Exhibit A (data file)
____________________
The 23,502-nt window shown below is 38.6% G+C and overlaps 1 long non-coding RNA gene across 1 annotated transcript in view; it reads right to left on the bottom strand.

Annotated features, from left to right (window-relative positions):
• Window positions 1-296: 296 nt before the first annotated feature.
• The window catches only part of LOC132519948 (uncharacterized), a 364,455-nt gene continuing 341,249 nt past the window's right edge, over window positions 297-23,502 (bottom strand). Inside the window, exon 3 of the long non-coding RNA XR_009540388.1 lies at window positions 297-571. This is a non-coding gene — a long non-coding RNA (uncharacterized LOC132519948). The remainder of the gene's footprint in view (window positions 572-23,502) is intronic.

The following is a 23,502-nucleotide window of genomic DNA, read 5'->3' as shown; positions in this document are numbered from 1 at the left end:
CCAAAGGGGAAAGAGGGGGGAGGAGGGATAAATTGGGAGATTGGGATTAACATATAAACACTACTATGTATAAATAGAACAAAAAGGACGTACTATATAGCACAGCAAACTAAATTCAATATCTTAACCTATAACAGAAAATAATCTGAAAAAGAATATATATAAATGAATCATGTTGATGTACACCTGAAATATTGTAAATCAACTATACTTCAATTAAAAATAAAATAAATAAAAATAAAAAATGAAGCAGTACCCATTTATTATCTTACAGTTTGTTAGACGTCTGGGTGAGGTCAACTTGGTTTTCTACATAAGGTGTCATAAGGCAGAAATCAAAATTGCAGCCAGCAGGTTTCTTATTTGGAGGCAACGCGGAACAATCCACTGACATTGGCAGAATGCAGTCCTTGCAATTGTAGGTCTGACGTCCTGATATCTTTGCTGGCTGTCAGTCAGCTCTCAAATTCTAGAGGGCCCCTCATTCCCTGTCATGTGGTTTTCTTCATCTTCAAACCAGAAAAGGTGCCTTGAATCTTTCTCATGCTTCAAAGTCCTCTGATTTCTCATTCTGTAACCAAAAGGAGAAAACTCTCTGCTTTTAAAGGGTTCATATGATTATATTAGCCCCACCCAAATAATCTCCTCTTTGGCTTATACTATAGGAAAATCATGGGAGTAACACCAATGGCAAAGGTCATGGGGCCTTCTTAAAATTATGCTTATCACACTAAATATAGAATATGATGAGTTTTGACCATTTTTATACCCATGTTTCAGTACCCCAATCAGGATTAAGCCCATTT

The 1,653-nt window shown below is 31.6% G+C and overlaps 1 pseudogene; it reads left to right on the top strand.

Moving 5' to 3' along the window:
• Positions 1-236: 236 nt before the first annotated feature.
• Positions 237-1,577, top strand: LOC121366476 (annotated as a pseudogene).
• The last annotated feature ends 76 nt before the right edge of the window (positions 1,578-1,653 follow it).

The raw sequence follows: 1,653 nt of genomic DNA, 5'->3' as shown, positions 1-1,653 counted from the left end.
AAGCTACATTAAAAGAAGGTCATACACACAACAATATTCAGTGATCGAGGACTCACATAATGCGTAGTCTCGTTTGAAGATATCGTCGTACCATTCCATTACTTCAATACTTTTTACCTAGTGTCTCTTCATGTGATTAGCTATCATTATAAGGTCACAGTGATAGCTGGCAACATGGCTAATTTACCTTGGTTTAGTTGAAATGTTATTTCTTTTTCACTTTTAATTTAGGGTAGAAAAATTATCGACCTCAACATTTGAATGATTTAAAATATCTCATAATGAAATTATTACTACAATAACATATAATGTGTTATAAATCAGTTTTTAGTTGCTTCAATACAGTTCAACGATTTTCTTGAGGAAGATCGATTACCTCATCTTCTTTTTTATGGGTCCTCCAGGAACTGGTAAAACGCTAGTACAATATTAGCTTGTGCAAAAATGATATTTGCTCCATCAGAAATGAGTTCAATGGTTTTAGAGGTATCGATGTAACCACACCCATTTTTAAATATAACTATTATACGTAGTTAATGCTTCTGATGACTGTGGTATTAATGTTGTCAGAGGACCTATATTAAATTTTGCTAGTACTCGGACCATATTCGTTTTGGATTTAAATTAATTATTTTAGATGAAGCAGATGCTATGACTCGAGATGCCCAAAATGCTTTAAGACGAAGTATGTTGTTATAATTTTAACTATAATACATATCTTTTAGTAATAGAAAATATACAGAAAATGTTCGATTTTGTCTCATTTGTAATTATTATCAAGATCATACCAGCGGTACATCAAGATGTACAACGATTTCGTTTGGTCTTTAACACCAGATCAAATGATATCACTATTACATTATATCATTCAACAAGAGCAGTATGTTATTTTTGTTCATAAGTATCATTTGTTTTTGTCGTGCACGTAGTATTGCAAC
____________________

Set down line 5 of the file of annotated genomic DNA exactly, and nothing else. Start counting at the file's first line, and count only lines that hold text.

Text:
The following is a 23,502-nucleotide window of genomic DNA, read 5'->3' as shown; positions in this document are numbered from 1 at the left end: